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Editorial: A Tale of Two Studies

Pragmatism Is Called for in the Digital Power Increase Debate

Perhaps it was inevitable. The proposal to allow a large increase in digital power for FM IBOC has spawned two reports, both of which have been discussed in recent issues of Radio World — and the conclusions of which appear almost diametrically opposed.

On the one hand, the iBiquity-sponsored study empirically measured interference caused by an increase in average digital carrier power to 10 percent of analog. Power was raised under Special Temporary Authority and audio samples recorded in predicted maximum interference locations. Subjective listening tests were used to evaluate the impact.

Apart from grandfathered “super power” allocations and short-spaced stations, little difference in reception was apparent. No complaints surfaced. Score one for unrestricted increases in FM IBOC.

On the other hand an NPR Labs study, using predictive reception models developed from the organization’s extensive testing of receivers, found there would be substantial interference to analog reception. Unfortunately the interference resembles well-known multipath distortion so it is not easy for the average listener to identify. For some stations interference could affect as much as 50 percent of their analog audience if all neighboring stations were to operate at 10 percent digital power. That’s a scary number for broadcasters, especially given the tiny numbers of digital receivers actually sold to consumers. Maybe we should reconsider this high-power idea after all.

Yet a careful reading of both of these studies reveals as many similarities as differences.

Both showed that interference severe enough to cause listeners to turn away from their radios does occur in some cases, such as short-spaced first-adjacent stations. Both showed that in many — even the majority of — typical allocations, the interference would be relatively small. And both studies also revealed the great improvement in digital reception that high power would provide.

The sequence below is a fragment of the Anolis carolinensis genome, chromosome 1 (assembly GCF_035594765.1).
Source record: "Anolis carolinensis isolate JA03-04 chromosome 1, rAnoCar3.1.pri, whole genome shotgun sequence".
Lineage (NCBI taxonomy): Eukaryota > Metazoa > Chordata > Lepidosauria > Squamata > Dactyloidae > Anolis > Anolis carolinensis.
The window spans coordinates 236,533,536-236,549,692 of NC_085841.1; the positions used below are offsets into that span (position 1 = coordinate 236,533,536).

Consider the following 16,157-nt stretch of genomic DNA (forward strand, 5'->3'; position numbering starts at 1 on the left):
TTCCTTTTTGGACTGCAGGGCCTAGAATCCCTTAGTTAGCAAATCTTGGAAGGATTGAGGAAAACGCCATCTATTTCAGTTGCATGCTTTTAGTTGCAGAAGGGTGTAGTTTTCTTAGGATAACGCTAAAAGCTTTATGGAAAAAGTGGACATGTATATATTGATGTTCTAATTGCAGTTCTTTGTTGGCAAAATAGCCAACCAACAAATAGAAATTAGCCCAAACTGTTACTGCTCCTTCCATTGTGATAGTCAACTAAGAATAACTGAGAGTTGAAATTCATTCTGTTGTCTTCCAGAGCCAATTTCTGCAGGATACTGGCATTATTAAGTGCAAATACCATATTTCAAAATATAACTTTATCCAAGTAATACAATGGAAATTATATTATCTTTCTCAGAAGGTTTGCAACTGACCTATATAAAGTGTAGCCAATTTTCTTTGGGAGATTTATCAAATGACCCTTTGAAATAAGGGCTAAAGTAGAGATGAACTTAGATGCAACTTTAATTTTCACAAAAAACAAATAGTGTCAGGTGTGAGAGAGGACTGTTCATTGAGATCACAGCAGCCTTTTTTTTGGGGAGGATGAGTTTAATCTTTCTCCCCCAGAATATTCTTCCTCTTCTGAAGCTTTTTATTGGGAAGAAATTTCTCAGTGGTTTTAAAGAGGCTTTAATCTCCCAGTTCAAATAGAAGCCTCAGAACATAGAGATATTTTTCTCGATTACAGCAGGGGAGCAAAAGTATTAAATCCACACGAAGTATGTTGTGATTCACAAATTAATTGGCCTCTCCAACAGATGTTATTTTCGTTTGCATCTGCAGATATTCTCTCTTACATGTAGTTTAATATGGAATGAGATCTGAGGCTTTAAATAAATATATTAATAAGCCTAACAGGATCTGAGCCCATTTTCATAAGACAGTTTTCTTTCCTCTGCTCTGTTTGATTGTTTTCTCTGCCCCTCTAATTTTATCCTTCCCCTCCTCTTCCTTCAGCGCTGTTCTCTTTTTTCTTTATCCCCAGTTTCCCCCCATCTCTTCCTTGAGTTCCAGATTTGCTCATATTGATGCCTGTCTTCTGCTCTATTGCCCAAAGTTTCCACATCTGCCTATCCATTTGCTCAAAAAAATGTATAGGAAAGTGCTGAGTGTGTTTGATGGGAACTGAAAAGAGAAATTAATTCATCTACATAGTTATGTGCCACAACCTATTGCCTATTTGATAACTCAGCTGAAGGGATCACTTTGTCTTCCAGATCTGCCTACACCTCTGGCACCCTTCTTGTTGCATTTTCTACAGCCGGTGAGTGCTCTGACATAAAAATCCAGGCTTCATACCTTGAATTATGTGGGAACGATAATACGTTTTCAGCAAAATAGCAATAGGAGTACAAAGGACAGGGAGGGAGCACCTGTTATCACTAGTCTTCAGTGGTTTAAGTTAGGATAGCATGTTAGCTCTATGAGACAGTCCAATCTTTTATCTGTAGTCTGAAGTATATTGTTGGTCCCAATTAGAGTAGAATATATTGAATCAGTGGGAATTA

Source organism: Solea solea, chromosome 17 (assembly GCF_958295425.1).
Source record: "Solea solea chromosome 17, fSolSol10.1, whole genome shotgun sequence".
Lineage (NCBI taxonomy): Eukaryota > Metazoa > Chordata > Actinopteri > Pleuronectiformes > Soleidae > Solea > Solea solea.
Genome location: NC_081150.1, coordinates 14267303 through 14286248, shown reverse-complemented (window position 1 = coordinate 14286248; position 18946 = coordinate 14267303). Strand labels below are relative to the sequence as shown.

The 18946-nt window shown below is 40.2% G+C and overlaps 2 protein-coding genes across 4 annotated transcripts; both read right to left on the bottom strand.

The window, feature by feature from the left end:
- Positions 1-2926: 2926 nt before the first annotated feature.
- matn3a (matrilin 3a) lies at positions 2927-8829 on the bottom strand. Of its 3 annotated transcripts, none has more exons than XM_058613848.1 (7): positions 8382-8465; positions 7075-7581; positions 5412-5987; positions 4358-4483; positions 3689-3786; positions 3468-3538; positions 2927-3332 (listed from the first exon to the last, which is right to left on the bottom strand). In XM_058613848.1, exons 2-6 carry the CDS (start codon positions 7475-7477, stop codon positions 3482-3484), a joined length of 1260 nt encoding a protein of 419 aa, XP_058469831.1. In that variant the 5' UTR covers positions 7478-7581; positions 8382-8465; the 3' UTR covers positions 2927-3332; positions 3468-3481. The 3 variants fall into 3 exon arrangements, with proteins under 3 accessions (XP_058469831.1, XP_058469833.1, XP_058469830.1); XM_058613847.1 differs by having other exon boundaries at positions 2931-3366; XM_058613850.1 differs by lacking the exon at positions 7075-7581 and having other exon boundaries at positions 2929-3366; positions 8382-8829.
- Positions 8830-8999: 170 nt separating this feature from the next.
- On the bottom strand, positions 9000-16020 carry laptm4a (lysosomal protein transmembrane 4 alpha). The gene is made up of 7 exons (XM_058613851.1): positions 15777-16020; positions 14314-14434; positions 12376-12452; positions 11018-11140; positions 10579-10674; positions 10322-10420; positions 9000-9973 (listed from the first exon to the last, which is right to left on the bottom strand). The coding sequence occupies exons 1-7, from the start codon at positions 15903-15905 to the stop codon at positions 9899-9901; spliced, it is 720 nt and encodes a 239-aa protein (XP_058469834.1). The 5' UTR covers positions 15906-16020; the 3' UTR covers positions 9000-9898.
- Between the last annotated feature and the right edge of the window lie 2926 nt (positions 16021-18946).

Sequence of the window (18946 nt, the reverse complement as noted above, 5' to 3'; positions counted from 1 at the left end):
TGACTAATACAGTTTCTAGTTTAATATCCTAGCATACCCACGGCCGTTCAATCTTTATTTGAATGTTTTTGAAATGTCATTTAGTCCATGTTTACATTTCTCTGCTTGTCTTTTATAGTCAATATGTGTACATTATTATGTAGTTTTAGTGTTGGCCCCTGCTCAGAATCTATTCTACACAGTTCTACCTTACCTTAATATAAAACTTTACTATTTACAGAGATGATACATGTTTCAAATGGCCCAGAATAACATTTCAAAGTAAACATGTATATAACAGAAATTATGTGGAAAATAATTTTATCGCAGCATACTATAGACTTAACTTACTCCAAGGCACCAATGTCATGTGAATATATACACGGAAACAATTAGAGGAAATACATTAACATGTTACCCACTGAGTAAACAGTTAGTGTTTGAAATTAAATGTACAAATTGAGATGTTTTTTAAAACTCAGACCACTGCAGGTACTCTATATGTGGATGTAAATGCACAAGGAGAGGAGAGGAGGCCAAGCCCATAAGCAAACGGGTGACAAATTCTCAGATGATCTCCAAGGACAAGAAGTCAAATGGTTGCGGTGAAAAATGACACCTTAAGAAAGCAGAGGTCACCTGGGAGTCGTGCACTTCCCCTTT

Perhaps one study was a bit too enthusiastic in its endorsement. Perhaps the other was a bit too conservative in its warnings. Is there a way to find a middle ground?

We have long supported IBOC digital broadcasting as a technology that, while imperfect, allows radio to make the transition to digital with the least disruption. The evidence of just how much improvement higher digital power can provide is too compelling to ignore. If these benefits can be realized without completely undermining analog reception, the industry should try to find a way that allows this to happen soon. Receiver manufacturers have said they see a widespread adoption of low-cost digital tuners beginning in perhaps 2011 or 2012 (though obviously the recession could play into that). Broadcasters need to be ready by that time.

However, unrestricted permission to increase power isn’t the right approach. Most would agree that 1 percent average digital power has worked with little problem in FM IBOC. But it is clear that 10 percent average digital power will be a problem for at least some stations.

We need a method that can reliably and consistently predict unacceptable levels of interference, as well as general agreement to provide adequate but not overly restrictive protections. There should also be a procedure in place that’s clear about what happens in the case of interference.

The reception modeling work done by NPR Labs provides the groundwork. Using these results it should be possible to design easily understood policies that allow us to move forward with our badly needed digital transition, protecting stations where needed and permitting maximum digital power where it will not cause harm to analog neighbors.

We urge the various interested parties in this issue to work together to resolve their differences. The benefits are worth it.

— Radio World